Now to find someone to host the Globes, which may not be a small task, given the show, the timing and the industry’s battered condition. Also, will a lengthy workers strike at the Beverly Hills Hilton and other hotels keep stars from crossing picket lines?
Other awards shows have had their own challenges, such as the Critics Choice Movie Awards, left scrambling for sponsors as it tries to build a more credible early-season alternative to the Globes among media-voted awards shows.
Of course, there is one other set of considerations: what will Academy, guild and other awards voters actually get to vote on?
Some big movies set for the fall were pushed off, and the theatrical exhibition business remains a stumbling shadow of itself. The year’s two biggest movies by box office have been Barbie and The Super Mario Bros. Movie, with only Barbie likely to attract much Oscar love.
Normally, awards season would be kicking into at least medium gear by now. The first critics “best of” lists would soon be arriving, with Q&As, screenings, red carpet events, precursor film festivals, late-night talk-show appearances, and much else popping up across Los Angeles, New York, London and parts in between.
Not this year. People are definitely jumping into the publicity machine’s maw now that union restrictions on promotion are gone as SAG-AFTRA members prepare to give a final ratification of the new deal. Puck pointed to Bradley Cooper, who wrote, directed and stars in Maestro, a Netflix-backed biopic of conductor and composer Leonard Bernstein.
Within seeming hours of the SAG-AFTRA all-clear signal, Cooper joined a CBS Sunday Morning interview with Bernstein family members, who’ve already pushed back on complaints of possible anti-Semitism about Cooper’s prosthetic nose and Gentile background in portraying the Jewish classical music star.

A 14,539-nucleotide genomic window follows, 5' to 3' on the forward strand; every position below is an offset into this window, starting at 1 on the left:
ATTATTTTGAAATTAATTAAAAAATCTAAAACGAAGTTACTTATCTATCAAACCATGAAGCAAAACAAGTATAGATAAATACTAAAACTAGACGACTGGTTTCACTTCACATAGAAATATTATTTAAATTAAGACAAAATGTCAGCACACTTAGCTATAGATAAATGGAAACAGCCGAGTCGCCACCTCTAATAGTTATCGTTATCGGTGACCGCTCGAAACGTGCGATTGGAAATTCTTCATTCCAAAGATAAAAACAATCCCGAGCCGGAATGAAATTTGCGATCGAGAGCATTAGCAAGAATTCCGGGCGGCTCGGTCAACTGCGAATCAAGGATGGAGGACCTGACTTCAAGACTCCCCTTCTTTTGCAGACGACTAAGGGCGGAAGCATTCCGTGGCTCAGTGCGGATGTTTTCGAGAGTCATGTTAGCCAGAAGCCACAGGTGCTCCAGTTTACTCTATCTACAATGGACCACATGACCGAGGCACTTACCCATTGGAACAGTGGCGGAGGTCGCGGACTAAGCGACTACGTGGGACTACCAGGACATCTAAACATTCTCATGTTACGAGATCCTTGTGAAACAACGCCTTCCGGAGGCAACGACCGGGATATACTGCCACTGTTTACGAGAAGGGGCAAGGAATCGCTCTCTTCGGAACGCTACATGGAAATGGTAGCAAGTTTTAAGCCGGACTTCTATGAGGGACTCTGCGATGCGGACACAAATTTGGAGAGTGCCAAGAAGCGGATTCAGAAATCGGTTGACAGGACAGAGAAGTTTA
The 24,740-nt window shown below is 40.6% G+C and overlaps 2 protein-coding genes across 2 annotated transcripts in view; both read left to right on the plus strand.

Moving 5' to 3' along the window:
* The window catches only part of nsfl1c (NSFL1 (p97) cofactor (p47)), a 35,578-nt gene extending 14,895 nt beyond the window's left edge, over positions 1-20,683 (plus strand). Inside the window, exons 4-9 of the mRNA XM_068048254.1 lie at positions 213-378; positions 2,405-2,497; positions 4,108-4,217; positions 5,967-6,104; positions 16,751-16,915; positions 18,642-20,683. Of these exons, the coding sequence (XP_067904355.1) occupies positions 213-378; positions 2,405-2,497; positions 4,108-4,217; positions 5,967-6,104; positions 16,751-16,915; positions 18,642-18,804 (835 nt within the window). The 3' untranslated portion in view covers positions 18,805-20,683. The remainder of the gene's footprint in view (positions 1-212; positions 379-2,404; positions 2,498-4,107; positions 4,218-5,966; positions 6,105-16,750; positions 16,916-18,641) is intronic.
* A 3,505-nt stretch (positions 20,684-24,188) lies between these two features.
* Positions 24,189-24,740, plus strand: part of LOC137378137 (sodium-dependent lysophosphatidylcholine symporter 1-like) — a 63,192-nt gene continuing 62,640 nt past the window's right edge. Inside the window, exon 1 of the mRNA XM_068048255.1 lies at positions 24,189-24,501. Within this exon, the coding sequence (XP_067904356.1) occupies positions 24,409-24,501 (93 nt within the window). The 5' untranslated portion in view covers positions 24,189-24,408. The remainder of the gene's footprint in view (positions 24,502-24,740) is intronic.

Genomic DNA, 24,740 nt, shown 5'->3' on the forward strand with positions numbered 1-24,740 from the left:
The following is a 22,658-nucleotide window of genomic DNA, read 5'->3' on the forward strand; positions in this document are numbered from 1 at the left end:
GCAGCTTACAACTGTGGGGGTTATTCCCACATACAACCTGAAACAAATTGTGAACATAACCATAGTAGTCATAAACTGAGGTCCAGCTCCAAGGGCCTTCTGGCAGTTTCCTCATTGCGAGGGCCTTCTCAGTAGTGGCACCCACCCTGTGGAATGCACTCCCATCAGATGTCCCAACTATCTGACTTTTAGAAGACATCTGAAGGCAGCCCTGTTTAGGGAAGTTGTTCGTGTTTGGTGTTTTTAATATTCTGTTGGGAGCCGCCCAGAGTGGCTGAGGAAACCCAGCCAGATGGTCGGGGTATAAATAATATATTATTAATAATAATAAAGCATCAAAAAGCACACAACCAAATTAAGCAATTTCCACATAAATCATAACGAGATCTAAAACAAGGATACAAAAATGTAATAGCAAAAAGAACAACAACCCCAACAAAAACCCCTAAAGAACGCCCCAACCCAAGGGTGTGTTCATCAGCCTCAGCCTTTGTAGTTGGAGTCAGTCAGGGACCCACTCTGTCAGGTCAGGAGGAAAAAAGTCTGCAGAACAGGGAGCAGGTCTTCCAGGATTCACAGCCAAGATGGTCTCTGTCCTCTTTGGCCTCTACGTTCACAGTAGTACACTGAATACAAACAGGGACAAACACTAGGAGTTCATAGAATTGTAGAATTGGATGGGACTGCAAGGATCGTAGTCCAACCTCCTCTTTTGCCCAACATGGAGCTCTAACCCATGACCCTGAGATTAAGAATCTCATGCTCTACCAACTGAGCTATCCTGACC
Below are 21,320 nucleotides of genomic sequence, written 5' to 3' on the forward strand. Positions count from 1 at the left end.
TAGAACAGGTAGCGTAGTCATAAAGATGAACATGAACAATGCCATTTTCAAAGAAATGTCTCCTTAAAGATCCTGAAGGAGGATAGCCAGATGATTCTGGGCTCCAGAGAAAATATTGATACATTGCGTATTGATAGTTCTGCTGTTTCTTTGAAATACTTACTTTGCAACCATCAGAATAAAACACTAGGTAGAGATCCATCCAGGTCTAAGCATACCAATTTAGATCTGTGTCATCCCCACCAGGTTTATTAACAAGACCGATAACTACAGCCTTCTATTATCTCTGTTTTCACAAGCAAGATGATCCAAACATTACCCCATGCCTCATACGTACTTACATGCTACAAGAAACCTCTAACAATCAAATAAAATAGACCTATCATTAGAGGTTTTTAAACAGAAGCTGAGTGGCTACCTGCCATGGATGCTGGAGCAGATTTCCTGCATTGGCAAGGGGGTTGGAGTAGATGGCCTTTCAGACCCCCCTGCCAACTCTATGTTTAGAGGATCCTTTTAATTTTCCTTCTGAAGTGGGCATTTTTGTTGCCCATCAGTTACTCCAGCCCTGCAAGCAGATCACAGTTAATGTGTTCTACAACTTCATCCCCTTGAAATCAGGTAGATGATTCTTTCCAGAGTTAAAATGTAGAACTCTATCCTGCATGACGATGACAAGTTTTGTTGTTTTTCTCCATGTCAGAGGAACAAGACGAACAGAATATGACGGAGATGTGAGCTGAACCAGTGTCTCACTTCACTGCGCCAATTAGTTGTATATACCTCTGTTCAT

Cooper wasn’t about to miss a high-profile media opportunity to both blunt those complaints and further promote his latest do-everything project. But his alacrity in joining the interview is hardly unusual. There’s definitely little time to waste for those projects hoping to grab some glory and gold statues over the next few months.
Barbie is definitely a feel-good awards contender, though it will face serious competition for Best Picture, including “Barbenheimer” cohort Oppenheimer from director Christopher Nolan, Maestro, Martin Scorsese's Killers of the Flower Moon, and celebrated smaller projects such as Cord Jefferson’s American Fiction, Alexander Payne’s The Holdovers, Todd Haynes’ May December, and Ava DuVernay’s Origin.
Disney’s Pixar, usually a reliable source of Oscar animation and music love, has had underwhelming responses to its latest projects. The same can be said for films from Marvel, though MCU and Star Wars projects from Disney mostly get noticed in visual effects and other technical categories.
As Hollywood pulls itself back together, it could be the most unique awards season in decades. The uncertain future of awards shows, once a broadcast stalwart, also are a result of a business trying to figure out what it will look like when things finally settle down again.